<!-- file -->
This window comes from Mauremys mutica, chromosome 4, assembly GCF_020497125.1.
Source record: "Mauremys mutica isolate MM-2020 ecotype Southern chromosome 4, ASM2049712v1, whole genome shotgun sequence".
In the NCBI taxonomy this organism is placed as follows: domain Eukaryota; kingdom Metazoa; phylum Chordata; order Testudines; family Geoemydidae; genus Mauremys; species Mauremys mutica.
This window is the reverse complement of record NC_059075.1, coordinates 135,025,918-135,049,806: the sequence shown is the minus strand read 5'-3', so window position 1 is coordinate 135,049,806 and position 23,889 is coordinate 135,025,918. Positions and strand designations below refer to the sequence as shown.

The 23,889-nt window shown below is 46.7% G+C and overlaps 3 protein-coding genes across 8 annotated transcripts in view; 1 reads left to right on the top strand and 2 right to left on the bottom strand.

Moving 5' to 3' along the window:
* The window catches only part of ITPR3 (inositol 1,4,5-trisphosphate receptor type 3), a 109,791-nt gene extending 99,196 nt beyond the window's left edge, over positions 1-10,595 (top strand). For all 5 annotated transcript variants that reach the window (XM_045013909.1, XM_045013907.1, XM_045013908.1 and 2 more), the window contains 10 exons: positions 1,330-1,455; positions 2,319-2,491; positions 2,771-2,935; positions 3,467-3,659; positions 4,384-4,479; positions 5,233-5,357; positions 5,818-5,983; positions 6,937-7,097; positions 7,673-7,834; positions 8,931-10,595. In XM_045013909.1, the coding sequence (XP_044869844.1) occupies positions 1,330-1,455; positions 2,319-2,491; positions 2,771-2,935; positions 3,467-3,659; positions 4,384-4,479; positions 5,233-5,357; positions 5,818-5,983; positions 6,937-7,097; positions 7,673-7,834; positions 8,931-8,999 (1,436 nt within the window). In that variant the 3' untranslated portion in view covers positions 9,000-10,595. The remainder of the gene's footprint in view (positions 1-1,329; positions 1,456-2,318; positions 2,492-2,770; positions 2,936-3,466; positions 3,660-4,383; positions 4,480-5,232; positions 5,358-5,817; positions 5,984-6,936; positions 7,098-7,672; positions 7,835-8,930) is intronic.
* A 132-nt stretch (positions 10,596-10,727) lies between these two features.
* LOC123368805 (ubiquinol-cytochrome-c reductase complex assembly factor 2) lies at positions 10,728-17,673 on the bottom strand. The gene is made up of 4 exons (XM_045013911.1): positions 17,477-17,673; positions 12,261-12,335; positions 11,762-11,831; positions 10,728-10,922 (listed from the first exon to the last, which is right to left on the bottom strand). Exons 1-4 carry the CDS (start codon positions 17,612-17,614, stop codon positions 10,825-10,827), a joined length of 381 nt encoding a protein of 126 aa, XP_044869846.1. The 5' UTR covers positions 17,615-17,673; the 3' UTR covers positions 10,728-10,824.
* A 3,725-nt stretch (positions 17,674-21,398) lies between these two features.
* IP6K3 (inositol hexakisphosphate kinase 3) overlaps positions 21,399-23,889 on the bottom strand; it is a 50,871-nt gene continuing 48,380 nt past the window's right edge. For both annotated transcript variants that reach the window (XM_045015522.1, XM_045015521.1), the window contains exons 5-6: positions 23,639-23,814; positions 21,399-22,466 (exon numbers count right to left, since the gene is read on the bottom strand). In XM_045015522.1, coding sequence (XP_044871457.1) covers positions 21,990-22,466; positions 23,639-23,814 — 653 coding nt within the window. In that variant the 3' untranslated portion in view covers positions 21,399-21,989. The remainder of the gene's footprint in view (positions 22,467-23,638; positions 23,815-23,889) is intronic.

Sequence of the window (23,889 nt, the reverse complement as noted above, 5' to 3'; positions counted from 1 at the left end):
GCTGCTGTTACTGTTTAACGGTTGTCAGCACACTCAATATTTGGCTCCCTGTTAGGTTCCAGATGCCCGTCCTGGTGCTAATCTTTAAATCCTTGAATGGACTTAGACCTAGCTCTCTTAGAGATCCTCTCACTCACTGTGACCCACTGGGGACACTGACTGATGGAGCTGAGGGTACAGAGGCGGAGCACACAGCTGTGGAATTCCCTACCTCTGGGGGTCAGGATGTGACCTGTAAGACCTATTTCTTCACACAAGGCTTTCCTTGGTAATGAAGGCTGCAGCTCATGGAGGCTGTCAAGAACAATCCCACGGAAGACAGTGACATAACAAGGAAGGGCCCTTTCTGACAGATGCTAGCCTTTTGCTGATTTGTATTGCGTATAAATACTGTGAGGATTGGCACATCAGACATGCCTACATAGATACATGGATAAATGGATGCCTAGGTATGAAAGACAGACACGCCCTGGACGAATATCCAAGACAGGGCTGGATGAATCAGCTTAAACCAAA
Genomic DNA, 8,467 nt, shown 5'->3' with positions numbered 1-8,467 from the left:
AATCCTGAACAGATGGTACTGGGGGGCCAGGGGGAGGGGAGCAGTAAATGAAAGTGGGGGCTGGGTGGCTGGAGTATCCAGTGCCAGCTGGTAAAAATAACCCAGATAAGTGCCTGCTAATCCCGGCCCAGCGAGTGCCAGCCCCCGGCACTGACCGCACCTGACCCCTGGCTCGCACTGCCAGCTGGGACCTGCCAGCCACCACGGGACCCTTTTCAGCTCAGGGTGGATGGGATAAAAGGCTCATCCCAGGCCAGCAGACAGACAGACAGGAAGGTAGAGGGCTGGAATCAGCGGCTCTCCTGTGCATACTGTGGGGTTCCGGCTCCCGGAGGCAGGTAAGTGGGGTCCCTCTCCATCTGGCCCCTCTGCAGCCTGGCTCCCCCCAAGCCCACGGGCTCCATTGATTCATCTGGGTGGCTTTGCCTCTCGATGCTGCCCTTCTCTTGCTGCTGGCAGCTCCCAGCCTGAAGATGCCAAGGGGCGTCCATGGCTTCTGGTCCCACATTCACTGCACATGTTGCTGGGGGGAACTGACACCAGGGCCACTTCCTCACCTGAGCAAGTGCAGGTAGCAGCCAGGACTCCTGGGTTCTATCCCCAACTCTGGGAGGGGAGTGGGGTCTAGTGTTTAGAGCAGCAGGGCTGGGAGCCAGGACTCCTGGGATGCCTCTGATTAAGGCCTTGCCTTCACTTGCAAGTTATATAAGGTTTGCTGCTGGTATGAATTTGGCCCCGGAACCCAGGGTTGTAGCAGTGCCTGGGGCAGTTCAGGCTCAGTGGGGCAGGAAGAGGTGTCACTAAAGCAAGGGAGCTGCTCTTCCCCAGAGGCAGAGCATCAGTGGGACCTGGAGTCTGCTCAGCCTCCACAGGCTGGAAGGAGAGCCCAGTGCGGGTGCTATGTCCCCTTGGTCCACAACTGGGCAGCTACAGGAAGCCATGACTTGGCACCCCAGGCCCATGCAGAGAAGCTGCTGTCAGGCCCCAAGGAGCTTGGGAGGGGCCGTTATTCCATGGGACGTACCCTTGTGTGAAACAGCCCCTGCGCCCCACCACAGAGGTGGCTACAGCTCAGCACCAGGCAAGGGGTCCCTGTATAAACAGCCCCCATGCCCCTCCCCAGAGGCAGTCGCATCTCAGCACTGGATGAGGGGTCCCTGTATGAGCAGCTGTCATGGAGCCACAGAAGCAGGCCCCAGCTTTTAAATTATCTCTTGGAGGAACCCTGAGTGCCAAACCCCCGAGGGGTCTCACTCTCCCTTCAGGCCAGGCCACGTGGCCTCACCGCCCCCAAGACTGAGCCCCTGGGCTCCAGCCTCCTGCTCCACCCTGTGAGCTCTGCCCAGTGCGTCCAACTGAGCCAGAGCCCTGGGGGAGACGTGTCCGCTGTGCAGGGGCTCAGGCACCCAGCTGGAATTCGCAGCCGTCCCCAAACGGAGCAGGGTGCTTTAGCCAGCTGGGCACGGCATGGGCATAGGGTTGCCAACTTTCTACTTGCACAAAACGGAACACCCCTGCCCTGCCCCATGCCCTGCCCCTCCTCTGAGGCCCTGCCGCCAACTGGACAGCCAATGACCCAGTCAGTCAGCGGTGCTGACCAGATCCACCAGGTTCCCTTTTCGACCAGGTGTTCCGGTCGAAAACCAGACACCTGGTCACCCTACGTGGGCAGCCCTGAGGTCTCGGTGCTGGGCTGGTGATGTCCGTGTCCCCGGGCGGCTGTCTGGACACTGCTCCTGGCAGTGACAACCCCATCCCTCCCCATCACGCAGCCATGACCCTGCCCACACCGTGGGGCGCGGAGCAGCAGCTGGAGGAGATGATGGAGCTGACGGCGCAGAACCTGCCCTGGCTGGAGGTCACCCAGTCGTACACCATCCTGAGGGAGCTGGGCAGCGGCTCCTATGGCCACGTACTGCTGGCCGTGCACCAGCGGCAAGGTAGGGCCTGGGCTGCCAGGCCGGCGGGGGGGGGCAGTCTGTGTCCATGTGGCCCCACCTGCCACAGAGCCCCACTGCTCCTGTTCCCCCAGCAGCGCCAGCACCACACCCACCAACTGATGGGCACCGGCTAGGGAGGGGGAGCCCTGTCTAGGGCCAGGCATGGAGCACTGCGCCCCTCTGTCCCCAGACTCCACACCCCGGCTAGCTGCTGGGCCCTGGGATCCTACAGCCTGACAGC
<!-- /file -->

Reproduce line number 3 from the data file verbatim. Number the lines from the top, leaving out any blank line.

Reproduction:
In the NCBI taxonomy this organism is placed as follows: domain Eukaryota; kingdom Metazoa; phylum Chordata; order Testudines; family Geoemydidae; genus Mauremys; species Mauremys mutica.